Church of the Isaiah 58 Project of Arizona v. La Paz County

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Friday, June 20, 2014

Description:  Alliance Defending Freedom filed suit against La Paz County, Ariz. in March 2011 for hitting a rural Arizona church with a $50,000 tax bill that the state agrees the church does not owe. The bill, which ultimately reached $68,000, nearly resulted in a tax lien on the church’s property which could have resulted in foreclosure and an end to the church’s ministry, including its outreach to the needy—a program praised by the Quartzsite mayor and police chief. The church raised the money to pay the bill while litigation continues.

Ariz. church threatened with unjust foreclosure raises $68,000 to keep doors open

Church ministry to homeless uninterrupted, lawsuit against illegal tax bill can continue
Friday, June 20, 2014

Attorney sound bite (Erik Stanley)  |  Video SOTs and B-roll

QUARTZSITE, Ariz. — A small Arizona church that helps the homeless will now be able to remain open after receiving more than $68,000 in donations to cover an illegal tax bill it was required to pay by June 15 to avoid foreclosure. La Paz County required the church to pay the tax even though both state law and the Arizona Department of Revenue say the church isn’t liable.

Alliance Defending Freedom attorneys represent Church of the Isaiah 58 Project of Arizona in a lawsuit over the taxes, but because state courts have been unwilling to defer payment of the back-taxes until the completion of litigation, the congregation faced foreclosure. Supporters of the church, which operates on a shoestring budget of only $50,000 per year, contributed enough to pay the tax bill, allowing the church to stay open and continue its lawsuit.

“After an outpouring of support from Christians across the country, this church won’t have to shut its doors and discontinue its crucial ministry,” said ADF Senior Legal Counsel Erik Stanley. “Now we can move forward and challenge the unjust actions of one county official who has illegally impeded the church’s efforts to help the least fortunate in a struggling community.”

Under state law, the church qualified for an exemption from property taxes and filed the appropriate paperwork with the La Paz County property assessor. The assessor sat on the paperwork for three years before granting a tax exemption and then only granted it for the years 2009 and later, leaving the church with back taxes for 2007-2008 that it should not owe.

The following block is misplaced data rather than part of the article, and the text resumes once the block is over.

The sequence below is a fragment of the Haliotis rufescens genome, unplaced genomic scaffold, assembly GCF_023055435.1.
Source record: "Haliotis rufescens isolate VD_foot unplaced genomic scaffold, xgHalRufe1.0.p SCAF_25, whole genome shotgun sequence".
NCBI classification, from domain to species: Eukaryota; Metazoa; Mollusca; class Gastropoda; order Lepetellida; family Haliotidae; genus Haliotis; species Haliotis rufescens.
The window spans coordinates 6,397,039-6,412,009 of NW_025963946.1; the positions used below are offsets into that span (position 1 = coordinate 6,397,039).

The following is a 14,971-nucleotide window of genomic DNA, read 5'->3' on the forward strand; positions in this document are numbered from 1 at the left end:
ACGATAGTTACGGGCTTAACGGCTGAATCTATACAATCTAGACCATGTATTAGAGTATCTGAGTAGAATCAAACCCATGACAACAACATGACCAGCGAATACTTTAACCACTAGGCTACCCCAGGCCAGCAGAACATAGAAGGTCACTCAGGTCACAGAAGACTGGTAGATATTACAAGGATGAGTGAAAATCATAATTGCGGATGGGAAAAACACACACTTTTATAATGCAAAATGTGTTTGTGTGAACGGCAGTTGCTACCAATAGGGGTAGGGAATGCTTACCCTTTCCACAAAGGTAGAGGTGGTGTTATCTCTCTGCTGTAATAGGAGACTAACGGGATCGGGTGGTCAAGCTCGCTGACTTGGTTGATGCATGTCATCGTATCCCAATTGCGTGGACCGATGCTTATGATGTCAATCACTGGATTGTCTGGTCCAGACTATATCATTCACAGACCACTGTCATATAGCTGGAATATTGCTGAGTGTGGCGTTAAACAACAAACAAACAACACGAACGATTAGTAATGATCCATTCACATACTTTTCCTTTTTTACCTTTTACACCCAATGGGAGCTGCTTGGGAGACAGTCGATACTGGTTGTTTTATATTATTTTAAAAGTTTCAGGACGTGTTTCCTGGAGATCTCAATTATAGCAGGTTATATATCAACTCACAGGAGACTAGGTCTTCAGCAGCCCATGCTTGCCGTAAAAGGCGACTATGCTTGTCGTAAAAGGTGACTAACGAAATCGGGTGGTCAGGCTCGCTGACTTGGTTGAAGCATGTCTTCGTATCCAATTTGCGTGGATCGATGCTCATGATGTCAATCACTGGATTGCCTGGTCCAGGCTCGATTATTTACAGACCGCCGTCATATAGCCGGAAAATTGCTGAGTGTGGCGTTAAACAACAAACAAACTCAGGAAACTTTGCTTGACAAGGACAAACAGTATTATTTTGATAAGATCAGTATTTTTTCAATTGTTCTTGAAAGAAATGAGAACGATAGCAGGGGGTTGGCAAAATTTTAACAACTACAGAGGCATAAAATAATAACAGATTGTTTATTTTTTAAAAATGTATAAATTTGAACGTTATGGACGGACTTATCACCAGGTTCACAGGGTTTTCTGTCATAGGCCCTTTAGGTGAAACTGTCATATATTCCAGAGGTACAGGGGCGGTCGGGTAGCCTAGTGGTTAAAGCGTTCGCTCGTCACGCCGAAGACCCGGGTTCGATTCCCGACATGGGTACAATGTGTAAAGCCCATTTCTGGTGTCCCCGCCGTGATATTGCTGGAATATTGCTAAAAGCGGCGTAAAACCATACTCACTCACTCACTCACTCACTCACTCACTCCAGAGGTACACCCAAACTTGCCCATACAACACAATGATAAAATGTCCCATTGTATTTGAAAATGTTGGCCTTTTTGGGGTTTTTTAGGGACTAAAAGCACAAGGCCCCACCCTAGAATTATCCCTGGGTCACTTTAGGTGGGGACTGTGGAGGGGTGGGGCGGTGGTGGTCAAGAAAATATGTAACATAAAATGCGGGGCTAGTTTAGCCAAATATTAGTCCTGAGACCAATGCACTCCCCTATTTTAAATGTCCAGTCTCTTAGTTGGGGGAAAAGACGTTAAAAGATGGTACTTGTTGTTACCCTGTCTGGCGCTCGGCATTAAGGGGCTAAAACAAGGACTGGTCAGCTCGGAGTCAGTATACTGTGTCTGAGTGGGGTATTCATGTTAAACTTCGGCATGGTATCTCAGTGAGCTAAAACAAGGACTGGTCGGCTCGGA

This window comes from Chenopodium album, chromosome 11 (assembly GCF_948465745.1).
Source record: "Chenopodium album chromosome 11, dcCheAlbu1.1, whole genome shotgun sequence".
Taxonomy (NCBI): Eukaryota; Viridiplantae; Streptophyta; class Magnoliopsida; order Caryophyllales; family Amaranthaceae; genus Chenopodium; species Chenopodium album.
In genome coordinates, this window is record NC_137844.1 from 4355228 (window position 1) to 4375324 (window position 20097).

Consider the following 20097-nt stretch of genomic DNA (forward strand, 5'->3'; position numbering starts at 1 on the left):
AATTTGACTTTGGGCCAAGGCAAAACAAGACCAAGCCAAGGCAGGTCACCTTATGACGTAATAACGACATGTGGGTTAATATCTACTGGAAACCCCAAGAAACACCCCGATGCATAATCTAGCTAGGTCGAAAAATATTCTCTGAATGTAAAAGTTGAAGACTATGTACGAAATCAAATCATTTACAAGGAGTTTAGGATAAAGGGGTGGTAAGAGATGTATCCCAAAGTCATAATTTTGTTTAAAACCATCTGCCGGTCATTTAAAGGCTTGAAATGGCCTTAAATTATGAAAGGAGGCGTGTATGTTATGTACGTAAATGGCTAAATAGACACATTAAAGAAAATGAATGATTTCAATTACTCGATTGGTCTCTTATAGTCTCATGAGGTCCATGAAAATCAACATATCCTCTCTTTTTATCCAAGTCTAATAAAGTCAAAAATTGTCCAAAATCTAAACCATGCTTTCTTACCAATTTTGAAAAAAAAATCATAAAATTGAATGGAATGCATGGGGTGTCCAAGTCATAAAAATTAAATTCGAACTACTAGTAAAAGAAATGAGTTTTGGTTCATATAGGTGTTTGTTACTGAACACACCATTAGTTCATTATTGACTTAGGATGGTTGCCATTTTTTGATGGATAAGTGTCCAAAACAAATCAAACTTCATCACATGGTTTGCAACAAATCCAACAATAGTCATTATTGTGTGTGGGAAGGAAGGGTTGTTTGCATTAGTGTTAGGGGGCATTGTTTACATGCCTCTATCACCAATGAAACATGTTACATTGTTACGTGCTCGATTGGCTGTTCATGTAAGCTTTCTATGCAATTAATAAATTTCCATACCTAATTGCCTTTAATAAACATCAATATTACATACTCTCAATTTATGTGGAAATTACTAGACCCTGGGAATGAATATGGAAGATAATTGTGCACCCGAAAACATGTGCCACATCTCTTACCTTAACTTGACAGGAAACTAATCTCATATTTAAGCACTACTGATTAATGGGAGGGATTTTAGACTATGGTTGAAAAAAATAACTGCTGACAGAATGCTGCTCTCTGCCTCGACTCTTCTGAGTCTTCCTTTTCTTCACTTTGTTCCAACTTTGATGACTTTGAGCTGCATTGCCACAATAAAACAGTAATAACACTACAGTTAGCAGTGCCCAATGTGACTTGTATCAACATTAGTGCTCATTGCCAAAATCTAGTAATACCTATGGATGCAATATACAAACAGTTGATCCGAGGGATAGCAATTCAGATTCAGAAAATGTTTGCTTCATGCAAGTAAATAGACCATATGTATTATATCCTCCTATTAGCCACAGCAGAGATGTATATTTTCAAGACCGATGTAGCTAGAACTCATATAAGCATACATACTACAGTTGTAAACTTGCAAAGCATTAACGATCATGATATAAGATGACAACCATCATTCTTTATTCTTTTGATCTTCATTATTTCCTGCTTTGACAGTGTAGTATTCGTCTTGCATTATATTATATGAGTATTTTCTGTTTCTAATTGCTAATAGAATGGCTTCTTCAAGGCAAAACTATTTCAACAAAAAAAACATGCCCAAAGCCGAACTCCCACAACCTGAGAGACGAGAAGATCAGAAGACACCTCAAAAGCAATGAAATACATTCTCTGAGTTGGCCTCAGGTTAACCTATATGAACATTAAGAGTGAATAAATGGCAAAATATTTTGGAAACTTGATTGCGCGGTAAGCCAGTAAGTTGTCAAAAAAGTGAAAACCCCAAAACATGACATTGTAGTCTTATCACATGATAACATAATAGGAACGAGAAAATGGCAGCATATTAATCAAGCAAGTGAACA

A September 2013 decision from the Arizona Court of Appeals in Church of the Isaiah 58 Project of Arizona v. La Paz County upheld an earlier Tax Court ruling that said the church had to pay the tax bill before challenging it as illegal. ADF attorneys have argued, however, that state law does not require the church to do so when it is challenging an illegally assessed tax so high that the congregation can’t pay the bill and ask for a refund later.

The Arizona Supreme Court recently declined to hear an appeal, leaving the church with no choice but to raise enough money to pay the illegal tax bill to stay open, continue its lawsuit, and then seek a refund of the bill if it prevails.

Alliance Defending Freedom is an alliance-building, non-profit legal organization that advocates for the right of people to freely live out their faith.
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Additional resources: Church of the Isaiah 58 Project of Arizona v. La Paz County

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Friday, June 20, 2014

Previous news releases:

  • 2014-05-29: Ariz. county forcing closure of church that helps homeless
  • 2013-10-10: Ariz. church appeals to state’s high court over $50K tax bill
  • 2012-11-26: Rendering unto Caesar?
  • 2011-03-17: ADF files suit to protect Ariz. church from foreclosure based on $50K illegal tax bill
  • 2010-11-10:  Bureaucratic error results in $50K tax bill, possible foreclosure on rural Ariz. church

Video news release (2011):

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